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Migrants Describe Unsanitary And Overcrowded Detention Conditions


A new federal court filing has detailed accounts from migrant children and their families about conditions they experienced recently in federal detention. And these accounts are not reassuring. Migrants spoke of cold concrete floors and also trouble sleeping because facility lights were left on all night. Some said bathroom facilities were not clean, and running water was scarce. These stories were collected by volunteer lawyers and interpreters who recently interviewed more than 200 immigrants in holding facilities and detention centers. Alex Hall, from member station KQED, has been reporting on family separations and the detention of migrants. And she joins us. Hi, Alex.


GREENE: So tell me how this court filing fits into the larger picture that we've been covering here.

HALL: Yeah, so this is the latest filing in a long settlement agreement that basically sets the standards for how migrant kids should be treated in detention centers. The filing includes hundreds of detailed, vivid statements from kids and their parents explaining what they've experienced and what they've witnessed in government-run detention facilities.

Some of the kids describe being denied water or only being given food that smelled bad or was frozen. One boy in particular talked about how he drank the water, and it made his stomach feel funny. There was another woman who said that she and her children were wearing wet clothing when they were detained because they had just crossed a river. And she said that they stayed in their wet clothes in a room where the AC was turned up pretty high for two days straight. And they weren't allowed to shower or change clothes.

GREENE: So you have been reading this filing and getting all of these stories, but you've also been reporting on one family yourself that experienced these detention facilities firsthand. Tell me about who they are and what they had to say.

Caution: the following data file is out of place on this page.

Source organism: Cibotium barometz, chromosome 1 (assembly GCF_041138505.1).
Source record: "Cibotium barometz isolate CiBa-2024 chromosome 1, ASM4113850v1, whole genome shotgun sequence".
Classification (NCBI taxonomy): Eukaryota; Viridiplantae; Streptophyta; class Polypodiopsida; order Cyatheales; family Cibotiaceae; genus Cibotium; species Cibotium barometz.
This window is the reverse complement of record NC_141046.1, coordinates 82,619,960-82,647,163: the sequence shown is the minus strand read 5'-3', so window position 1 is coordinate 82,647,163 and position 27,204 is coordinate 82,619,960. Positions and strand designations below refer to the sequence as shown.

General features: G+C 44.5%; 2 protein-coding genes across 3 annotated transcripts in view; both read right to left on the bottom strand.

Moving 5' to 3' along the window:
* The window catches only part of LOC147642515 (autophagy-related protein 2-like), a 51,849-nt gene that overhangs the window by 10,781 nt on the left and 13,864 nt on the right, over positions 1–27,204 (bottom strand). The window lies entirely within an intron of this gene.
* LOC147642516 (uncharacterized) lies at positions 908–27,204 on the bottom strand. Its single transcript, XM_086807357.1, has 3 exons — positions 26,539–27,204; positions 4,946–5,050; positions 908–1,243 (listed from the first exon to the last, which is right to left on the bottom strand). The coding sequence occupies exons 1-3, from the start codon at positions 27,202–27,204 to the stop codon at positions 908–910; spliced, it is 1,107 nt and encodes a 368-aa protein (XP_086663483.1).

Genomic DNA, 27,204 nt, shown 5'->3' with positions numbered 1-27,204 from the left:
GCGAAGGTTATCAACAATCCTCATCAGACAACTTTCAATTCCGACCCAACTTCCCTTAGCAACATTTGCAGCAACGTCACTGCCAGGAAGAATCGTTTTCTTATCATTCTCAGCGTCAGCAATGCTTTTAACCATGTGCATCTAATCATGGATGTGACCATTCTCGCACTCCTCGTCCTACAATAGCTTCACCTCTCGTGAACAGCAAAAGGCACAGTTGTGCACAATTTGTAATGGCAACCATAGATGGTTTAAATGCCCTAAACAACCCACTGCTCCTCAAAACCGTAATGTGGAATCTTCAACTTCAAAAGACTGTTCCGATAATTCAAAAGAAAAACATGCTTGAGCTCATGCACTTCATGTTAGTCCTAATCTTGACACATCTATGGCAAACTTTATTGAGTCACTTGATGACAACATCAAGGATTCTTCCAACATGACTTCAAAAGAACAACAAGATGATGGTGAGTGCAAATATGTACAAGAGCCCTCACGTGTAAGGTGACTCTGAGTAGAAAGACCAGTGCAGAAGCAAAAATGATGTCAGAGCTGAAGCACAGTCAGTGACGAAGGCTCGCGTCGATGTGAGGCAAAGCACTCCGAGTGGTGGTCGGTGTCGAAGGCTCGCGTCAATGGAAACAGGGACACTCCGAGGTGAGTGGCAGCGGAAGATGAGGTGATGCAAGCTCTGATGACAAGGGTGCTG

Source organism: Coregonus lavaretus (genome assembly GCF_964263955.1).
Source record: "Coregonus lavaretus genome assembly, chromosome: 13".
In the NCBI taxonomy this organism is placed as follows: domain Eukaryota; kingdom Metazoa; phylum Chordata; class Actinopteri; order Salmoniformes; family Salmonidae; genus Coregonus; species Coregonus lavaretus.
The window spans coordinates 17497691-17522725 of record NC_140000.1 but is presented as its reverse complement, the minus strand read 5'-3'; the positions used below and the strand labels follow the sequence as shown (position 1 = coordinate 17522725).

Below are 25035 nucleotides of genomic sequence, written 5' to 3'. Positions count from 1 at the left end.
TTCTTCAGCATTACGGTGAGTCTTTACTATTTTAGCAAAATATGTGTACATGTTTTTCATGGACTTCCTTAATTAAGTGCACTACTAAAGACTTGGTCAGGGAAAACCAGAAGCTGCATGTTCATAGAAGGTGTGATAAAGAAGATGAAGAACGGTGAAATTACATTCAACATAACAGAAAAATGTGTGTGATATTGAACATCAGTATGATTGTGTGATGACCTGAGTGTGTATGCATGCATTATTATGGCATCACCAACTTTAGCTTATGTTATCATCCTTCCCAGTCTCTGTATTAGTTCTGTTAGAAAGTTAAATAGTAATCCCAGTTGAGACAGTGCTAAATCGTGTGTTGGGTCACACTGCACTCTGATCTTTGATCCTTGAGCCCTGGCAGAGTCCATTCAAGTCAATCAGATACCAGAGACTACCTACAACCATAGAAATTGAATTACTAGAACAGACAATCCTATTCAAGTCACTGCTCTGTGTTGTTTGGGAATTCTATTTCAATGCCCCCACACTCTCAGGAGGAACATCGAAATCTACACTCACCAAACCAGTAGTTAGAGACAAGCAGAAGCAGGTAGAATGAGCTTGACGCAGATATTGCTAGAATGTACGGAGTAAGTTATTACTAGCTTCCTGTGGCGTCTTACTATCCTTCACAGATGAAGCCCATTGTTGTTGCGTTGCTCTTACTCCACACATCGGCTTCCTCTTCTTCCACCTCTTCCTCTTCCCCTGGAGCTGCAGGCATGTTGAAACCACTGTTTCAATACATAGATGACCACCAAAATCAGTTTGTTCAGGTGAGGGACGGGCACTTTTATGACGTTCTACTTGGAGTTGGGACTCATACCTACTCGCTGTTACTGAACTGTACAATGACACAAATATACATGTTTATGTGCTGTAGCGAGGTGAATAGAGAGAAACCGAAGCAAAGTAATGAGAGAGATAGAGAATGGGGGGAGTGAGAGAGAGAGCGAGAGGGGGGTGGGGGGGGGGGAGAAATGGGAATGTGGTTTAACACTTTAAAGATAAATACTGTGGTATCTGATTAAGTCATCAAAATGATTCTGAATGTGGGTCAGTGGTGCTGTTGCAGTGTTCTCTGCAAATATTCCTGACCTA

HALL: Right. So I met Elisabet (ph) and her husband and their three small children the day that they were requesting asylum at the border. This is a couple hours east of San Diego. And they asked that I not use their last name because they're fleeing violence in Mexico. They fear that criminal groups could find them where they are now. Here's part of an interview that I had with Elisabet.

ELISABET: (Speaking Spanish).

GREENE: So what is she telling you there about her experience?

HALL: So she was held by Customs and Border Protection for six days. And the conditions that she told me about - that she described were very similar to what you read about in these court filings. She talks about how freezing it was in the facility where they were held - her and her children - how there were bugs in the mats on the floor where they slept. She said her kids didn't get enough food. They were given spaghetti with meat that smelled bad. She noticed that they were starting to lose weight. And her 1-year-old son was only being given formula while they were there. But he needed solid food, and he started to get sick. And so she asked an officer for solid food for the baby. And you can hear in the tape. She says that the officer responded, this isn't a seven-star hotel. What do you want - dead kids or skinny kids?

GREENE: Oh, my God. The officer said that?

HALL: That's what she said. And I asked Customs and Border Protection about that. And they didn't specifically respond to that allegation. But that is what she said.

GREENE: Where is she now and her family?

HALL: Elisabet eventually gave up her asylum application. Like I said, she was in custody for six days. And she said that after those six days - she says that she was never told when she was going to be leaving. And so she said that she just couldn't stand to see her kids hungry anymore. And she voluntarily withdrew her claim for asylum. She also says that out of the nine other moms there around six or seven also withdrew their claims. Elisabet is now back in Mexico with her kids.

GREENE: Alex Hall from member station KQED. Alex, thanks.

HALL: Thank you. Transcript provided by NPR, Copyright NPR.

Alex Hall

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